The rocks took a nap, and our whole lives flashed by

Mika Abele

See it On Campus: Level 2

Visitor Info

contemplating geological time / bodily connection to place / observing riverbeds

Riverware

reduction fired ceramic, 2021

Exploring sensory experience and connection with place, Riverware investigates our bodily connection to the natural world. These wheel-thrown and altered cups and bowls aim to capture illusive sensory information, such as touch and sensation, into objects.

Taken in their wet-clay stage to a local river, each cup or bowl was uniquely formed by a part of this riverbed, mine and my friends hands, and the movement of water, which has shaped these riverbeds overtime. Understanding the material and contextual qualities of clay, the speeding and slowing of geological processes, and the bodily connections we hold with tableware objects, these cups are an archive of experience, place and sensation.

Gallery Installation


Outdoor Installation


The rocks took a nap, and our whole lives flashed by

ceramic, found clays, chalk

The rocks took a nap, and our whole lives flashed by, is a contemplation of seeing our bodies in conjunction with the vastness of geological time.

These sculptures contemplate ways to free personal and queer subjectivities from the constraints of colonial roots and capital commodification. They are a gentle reminder to step back, rest, and see our bodies – which are so often scrutinized by the structures we live within – as a part of larger natural systems.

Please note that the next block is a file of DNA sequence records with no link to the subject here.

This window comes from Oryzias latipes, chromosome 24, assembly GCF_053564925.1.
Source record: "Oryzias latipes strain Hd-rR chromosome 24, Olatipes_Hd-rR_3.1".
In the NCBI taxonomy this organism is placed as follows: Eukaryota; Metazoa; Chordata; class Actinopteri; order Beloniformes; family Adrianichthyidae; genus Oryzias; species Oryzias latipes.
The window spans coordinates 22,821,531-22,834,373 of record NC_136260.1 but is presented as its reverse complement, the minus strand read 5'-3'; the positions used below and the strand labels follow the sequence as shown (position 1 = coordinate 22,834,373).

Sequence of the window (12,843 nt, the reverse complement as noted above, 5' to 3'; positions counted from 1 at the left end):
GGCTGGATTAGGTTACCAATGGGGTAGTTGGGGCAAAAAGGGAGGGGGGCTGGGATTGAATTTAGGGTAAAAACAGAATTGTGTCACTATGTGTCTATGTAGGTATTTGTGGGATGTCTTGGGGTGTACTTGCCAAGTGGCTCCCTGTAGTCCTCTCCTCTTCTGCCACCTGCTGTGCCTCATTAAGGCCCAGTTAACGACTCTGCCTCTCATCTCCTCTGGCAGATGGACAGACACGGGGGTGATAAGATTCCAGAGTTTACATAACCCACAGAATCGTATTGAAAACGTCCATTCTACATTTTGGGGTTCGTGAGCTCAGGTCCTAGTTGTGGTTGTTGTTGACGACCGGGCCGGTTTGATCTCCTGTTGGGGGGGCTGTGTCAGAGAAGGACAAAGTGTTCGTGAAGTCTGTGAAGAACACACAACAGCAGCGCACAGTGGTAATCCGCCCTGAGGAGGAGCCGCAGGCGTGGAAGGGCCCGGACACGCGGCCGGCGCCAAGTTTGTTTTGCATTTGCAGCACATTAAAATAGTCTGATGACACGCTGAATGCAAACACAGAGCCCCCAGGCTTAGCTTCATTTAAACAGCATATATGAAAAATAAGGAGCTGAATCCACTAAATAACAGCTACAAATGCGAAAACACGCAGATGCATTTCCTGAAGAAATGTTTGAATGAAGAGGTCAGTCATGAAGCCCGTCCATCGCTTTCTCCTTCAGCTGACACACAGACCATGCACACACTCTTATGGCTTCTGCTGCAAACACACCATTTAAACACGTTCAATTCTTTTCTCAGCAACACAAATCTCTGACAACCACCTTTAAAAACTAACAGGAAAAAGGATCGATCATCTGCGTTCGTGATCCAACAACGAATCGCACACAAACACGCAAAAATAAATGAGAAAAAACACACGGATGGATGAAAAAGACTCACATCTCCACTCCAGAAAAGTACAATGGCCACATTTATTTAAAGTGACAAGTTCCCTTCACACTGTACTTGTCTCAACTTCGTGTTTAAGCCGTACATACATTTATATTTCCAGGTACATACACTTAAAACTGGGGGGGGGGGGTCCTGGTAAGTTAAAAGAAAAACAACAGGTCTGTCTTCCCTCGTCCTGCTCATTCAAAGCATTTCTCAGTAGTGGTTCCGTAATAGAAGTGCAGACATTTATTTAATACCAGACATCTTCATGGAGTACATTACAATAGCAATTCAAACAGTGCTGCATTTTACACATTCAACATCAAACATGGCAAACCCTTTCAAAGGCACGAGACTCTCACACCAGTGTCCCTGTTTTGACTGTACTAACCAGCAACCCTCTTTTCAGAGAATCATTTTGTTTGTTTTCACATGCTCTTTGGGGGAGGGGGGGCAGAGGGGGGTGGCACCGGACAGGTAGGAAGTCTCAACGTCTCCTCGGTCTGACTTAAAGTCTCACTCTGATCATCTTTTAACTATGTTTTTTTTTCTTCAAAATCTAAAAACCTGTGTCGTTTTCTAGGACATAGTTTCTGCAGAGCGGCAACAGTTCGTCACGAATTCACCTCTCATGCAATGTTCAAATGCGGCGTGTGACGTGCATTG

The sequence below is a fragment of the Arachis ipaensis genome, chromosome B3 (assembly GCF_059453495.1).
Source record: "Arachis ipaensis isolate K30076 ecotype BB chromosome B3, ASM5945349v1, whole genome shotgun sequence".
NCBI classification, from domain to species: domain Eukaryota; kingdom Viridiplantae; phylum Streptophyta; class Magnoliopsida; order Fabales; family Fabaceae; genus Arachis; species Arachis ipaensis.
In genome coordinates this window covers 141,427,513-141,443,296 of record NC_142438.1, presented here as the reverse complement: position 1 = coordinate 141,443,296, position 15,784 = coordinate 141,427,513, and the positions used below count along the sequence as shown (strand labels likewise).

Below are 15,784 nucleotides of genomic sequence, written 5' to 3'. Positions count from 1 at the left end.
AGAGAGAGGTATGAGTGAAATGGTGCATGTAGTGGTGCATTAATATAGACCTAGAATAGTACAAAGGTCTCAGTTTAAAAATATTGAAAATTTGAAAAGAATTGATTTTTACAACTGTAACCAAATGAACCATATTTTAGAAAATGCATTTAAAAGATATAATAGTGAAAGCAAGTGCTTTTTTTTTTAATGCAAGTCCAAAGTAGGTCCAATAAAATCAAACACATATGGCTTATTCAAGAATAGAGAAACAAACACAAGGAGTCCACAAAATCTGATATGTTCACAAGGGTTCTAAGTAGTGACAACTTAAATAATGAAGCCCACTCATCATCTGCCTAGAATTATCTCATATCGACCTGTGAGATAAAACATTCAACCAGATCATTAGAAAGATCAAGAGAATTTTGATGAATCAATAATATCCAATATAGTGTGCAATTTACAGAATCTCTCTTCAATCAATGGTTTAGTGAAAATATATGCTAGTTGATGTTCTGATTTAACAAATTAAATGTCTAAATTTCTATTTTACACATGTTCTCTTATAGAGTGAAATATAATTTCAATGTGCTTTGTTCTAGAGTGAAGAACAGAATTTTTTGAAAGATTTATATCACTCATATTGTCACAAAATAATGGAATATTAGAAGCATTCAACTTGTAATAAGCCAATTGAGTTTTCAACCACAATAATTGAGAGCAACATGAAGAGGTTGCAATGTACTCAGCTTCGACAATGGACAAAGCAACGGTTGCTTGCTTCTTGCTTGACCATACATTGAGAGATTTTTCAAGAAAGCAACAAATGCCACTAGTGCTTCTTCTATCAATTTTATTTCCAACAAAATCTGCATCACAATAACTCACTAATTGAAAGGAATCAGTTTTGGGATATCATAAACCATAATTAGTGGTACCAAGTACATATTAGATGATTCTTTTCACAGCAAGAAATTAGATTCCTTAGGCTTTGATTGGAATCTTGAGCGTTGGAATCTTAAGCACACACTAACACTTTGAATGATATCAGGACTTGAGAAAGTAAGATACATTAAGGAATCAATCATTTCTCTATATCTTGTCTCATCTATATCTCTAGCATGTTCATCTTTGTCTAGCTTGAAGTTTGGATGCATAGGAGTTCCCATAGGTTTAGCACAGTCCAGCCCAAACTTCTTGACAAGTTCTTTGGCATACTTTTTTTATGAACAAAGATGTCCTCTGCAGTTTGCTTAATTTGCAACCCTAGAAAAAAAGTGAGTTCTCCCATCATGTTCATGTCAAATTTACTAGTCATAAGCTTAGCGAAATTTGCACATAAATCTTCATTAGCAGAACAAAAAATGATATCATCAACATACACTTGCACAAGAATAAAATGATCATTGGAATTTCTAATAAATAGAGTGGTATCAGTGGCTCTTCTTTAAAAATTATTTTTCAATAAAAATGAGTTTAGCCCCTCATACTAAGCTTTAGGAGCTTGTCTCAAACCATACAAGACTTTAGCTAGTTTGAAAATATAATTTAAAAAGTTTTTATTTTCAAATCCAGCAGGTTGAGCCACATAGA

Using imagination and speculation, these works reference the genre of magical realism. The absurd addition of magical elements in our day to day lives presents a unique critical lens wherein all things peculiar are possible, allowing us to imagine change in more broad and abstract ways. As we grow into an increasingly pragmatic and individualist world, magical realism presents an active site for unlearning, critical thinking, and challenging our current belief systems through absurdity and imagination.

Using raw clay, fired ceramic material, harvested wild clays, and chalk, these sculptures were made using thin coils, built up in a spiral into a hollow form, and meticulously smoothed, like river rocks are smoothed over time by water. 


Mika Abele

Mika Abele is a queer ceramicist and painter working on traditional, unceded and stolen Musqueam, Squamish and Tsleil-Waututh territory. Drawing inspiration from natural spaces, Mika’s work explores our body’s connection to the natural world.

Often working directly with her environment, Mika collects wild clays, materials, textures or impressions in order to capture illusive sensory information – such as sound, touch or sensation – into art objects. Also exploring magical realism as a framework for unlearning, Mika’s often whimsical work aims to connect people with their environment through imagination.

Profile image of Mika Abele